There were other concerns, too, about the thousands of dollars in cash gifts the patient gave staff members, and about how many painkillers the patient was on. The over-prescription of narcotics for pain comes up a lot in VIP syndrome.

    “There’s a mantra: we treat all patients the same. And that’s sort of the public statement,” says Kowalczyk. “I think it’s important for institutions to examine if that’s really true in a clear-eyed way.”

    VIP2

    An artist’s rendering of an examination room. (Courtesy of Johns Hopkins)

    “When I Do That, I Provide My Best Care”

    I understand what Liz means when she talks about that “clear-eyed view.”

    I’m an internist, and, I’ll be honest, it can be a little overwhelming if someone powerful is sitting in the exam room with you. I’d love to say that it makes no difference at all. But, at first, you may second-guess yourself, or even let the patient dictate their own care.

    Sarah Clever, an internist at Johns Hopkins who recently wrote about caring for influential patients, offered me this advice.

    “Hopefully towards the beginning of the meeting, I say, ‘I know that you have this status.’ And I say, ‘I have a certain algorithm that I follow in how I care for patients. And I know that when I do that, I provide my best care.'”

    Clever draws from her work as a physician, but she’s also had a personal experience with VIP syndrome.

    About six years ago, she was pregnant with twins and on vacation in Mexico when her heart started racing. She couldn’t breathe, she broke out into a sweat. She knew it was an emergency. Clever had to be airlifted back to Baltimore, to her own hospital’s cardiac ICU, where she became the VIP.

    “What I saw were errors of overtreatment and interestingly under-asking,” Clever told me. “I had a very fast heart rhythm which can be provoked by stimulants. And no one asked me if I had used any drugs! Cocaine, alcohol. No one even asked me if I drank coffee. It made me wonder, what else are they not doing because I’m a physician?”

    On the flip side of that coin, she also realized, nobody wanted to be that doctor who missed something—who didn’t do enough.

    “It pushes us to go farther with diagnostic procedures, treatment than we might otherwise and that might be in their best interest,” laments Clever. “Because all of the care we provide, everything we do has risks.”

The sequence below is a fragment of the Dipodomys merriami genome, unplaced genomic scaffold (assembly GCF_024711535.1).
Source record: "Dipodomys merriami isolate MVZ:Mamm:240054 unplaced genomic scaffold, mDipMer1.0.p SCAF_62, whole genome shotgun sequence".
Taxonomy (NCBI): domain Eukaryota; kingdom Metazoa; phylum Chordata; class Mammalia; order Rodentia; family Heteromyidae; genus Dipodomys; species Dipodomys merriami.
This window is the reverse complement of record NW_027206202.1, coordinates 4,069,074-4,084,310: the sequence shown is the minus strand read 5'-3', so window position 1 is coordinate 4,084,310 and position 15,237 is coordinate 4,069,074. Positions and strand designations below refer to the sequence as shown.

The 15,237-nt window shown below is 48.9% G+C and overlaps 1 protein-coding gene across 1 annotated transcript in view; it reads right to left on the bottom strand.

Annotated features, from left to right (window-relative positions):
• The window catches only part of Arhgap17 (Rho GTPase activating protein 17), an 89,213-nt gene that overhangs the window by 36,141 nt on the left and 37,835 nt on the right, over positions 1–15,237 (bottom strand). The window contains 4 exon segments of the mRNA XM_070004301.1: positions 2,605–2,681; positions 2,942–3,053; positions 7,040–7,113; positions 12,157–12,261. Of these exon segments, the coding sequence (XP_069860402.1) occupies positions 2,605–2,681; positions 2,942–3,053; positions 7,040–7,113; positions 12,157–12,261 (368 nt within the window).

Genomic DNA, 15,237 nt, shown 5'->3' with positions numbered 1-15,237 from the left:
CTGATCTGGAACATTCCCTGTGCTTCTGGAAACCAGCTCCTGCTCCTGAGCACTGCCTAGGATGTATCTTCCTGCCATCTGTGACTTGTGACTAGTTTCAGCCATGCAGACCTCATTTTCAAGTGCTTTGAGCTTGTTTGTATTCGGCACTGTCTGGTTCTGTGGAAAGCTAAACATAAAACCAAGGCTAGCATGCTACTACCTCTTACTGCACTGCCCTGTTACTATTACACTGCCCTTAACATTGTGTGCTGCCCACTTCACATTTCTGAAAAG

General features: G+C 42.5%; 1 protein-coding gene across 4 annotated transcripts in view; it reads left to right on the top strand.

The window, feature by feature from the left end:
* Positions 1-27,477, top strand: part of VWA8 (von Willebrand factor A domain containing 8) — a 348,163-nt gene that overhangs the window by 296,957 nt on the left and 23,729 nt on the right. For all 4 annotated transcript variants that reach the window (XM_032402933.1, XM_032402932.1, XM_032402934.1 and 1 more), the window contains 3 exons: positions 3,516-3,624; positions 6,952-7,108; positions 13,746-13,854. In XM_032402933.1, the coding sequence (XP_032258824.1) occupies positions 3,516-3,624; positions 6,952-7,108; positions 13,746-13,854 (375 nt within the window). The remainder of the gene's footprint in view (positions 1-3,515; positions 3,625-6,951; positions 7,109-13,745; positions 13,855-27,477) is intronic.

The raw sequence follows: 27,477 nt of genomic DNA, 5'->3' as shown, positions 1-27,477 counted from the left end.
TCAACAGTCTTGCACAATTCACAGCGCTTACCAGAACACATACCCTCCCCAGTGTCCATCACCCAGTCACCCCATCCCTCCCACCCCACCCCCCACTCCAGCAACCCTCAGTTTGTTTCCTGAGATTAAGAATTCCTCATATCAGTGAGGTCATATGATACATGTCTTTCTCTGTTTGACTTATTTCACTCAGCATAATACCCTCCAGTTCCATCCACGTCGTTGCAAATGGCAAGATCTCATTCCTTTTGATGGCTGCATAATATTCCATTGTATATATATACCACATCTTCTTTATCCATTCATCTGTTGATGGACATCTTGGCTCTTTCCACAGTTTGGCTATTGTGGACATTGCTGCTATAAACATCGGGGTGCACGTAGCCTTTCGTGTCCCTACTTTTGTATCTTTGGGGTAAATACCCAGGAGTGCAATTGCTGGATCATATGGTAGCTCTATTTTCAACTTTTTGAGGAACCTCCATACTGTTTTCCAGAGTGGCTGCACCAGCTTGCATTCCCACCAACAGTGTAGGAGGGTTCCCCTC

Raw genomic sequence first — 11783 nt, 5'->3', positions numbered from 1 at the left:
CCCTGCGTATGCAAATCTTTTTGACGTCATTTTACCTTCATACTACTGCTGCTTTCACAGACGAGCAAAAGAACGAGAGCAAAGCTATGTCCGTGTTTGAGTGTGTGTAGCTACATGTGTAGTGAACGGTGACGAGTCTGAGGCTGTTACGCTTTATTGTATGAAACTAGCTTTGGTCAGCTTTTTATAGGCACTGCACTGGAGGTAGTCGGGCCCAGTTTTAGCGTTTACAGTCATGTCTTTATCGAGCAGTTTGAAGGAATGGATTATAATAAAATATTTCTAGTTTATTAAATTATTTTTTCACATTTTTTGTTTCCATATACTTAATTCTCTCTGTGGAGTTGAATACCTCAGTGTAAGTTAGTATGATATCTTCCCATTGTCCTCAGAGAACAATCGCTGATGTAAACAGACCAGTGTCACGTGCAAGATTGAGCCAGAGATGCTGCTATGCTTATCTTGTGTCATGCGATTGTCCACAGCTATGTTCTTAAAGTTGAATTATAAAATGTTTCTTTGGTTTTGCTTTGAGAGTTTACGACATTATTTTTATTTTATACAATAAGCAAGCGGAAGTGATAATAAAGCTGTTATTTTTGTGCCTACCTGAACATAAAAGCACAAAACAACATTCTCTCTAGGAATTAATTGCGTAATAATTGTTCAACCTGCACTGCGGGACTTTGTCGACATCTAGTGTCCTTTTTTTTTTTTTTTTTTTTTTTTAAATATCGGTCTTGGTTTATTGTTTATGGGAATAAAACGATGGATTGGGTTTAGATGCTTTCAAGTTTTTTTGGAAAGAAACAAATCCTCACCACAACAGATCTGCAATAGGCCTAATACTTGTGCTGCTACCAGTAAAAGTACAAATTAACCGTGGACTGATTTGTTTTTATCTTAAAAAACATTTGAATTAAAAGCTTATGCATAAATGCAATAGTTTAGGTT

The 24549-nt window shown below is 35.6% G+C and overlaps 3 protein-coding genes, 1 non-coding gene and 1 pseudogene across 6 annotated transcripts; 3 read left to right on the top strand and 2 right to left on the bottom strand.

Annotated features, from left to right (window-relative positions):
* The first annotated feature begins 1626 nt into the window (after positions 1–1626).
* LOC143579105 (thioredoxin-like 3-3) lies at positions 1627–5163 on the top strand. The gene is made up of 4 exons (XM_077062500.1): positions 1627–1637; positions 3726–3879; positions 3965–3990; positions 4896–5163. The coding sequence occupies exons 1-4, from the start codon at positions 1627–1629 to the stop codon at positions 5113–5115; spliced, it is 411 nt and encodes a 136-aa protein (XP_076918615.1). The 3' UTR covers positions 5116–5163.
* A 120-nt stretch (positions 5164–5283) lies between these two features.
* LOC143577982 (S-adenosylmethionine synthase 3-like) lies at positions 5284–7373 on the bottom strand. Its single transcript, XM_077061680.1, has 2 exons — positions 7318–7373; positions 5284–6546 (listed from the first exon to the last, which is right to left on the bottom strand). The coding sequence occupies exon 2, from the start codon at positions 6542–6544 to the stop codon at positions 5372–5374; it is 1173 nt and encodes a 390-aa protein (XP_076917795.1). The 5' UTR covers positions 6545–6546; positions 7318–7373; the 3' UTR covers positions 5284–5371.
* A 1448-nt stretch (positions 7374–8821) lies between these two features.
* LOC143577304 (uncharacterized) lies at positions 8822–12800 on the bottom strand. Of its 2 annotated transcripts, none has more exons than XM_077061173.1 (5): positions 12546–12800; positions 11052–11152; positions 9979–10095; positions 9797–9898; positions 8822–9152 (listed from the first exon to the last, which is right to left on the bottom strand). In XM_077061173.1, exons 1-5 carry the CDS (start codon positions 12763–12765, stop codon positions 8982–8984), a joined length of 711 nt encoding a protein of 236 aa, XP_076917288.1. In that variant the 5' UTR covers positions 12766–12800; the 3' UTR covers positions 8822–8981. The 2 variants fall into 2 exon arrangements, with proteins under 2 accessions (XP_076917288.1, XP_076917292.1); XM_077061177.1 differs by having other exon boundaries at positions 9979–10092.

The Cleveland Clinic Principles

    When it comes to patient care, Sarah Clever recommends being mindful in the moment and asking colleagues for advice when it feels like there’s pressure to do things differently.

    There’s also another resource for VIP care. Liz Kowalczyk of the Boston Globe reporter says, “The Cleveland Clinic deals with a lot of high-profile patients. It became enough of an issue there that they wrote a guide, sort of nine principles for dealing with VIP patients.”

    These include how to communicate with the media, protecting patient privacy, and how to accept (or decline) cash gifts. Another principle says to “Resist Chairperson’s Syndrome.”

    According to Kowalczyk, “VIP patients or a lot of times their families or their entourage will sort of demand the chair of the department but, again this is an example where being treated in a special way is actually to the VIP’s detriment.”

    Because sometimes, the doctor you want may not be the boss, but the one really involved in hands-on clinical work, day after day.

    According to the Cleveland Clinic, the number-one principle of caring for VIPs is “Don’t bend the rules.” Stick with tried-and-true practices that are based in evidence and that generally work pretty well. VIPs are often relieved when their doctor says, “I am going to treat you the way I would any other patient.”

    After all, every patient should be treated as very important.